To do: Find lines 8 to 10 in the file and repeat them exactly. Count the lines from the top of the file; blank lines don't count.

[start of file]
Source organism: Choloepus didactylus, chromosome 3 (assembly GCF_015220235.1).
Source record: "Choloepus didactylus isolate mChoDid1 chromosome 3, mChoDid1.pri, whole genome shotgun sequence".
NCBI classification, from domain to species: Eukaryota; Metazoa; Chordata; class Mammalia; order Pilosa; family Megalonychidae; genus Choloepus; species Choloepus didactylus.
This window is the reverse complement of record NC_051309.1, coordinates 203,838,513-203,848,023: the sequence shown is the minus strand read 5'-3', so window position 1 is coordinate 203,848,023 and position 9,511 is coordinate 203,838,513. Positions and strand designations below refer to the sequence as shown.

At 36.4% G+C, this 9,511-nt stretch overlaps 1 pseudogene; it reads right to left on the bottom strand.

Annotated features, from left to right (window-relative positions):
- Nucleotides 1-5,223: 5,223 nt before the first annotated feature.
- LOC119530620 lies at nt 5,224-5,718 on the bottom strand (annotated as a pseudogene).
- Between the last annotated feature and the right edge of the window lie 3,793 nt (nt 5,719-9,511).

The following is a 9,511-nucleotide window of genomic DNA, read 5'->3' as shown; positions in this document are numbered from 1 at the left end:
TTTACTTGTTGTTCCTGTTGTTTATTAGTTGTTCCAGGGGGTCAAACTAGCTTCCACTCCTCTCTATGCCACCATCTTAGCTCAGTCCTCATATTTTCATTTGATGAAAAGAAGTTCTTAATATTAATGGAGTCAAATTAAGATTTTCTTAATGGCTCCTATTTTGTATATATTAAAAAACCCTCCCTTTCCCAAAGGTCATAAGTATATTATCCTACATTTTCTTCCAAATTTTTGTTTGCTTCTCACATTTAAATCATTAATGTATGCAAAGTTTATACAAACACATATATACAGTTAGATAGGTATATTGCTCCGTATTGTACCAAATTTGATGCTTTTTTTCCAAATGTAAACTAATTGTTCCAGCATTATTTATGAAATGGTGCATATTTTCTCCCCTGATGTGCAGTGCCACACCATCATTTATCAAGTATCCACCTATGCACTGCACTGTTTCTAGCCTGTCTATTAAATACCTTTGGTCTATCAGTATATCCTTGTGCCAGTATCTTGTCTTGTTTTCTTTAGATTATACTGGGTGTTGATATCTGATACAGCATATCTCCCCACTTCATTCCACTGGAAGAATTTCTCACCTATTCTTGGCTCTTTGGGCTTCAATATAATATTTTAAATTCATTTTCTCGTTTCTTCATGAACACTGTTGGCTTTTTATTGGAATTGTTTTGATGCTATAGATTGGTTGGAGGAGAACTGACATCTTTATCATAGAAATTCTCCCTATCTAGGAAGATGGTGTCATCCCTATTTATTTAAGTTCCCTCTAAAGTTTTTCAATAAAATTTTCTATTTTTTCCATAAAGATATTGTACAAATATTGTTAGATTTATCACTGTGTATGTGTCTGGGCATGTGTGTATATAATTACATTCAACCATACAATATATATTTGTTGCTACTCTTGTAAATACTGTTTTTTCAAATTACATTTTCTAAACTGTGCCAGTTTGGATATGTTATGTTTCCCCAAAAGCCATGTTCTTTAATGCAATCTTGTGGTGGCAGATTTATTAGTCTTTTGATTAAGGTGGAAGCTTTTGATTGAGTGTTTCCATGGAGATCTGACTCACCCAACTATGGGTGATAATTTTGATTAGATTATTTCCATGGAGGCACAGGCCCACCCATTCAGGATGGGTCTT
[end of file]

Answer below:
- LOC119530620 lies at nt 5,224-5,718 on the bottom strand (annotated as a pseudogene).
- Between the last annotated feature and the right edge of the window lie 3,793 nt (nt 5,719-9,511).

The following is a 9,511-nucleotide window of genomic DNA, read 5'->3' as shown; positions in this document are numbered from 1 at the left end: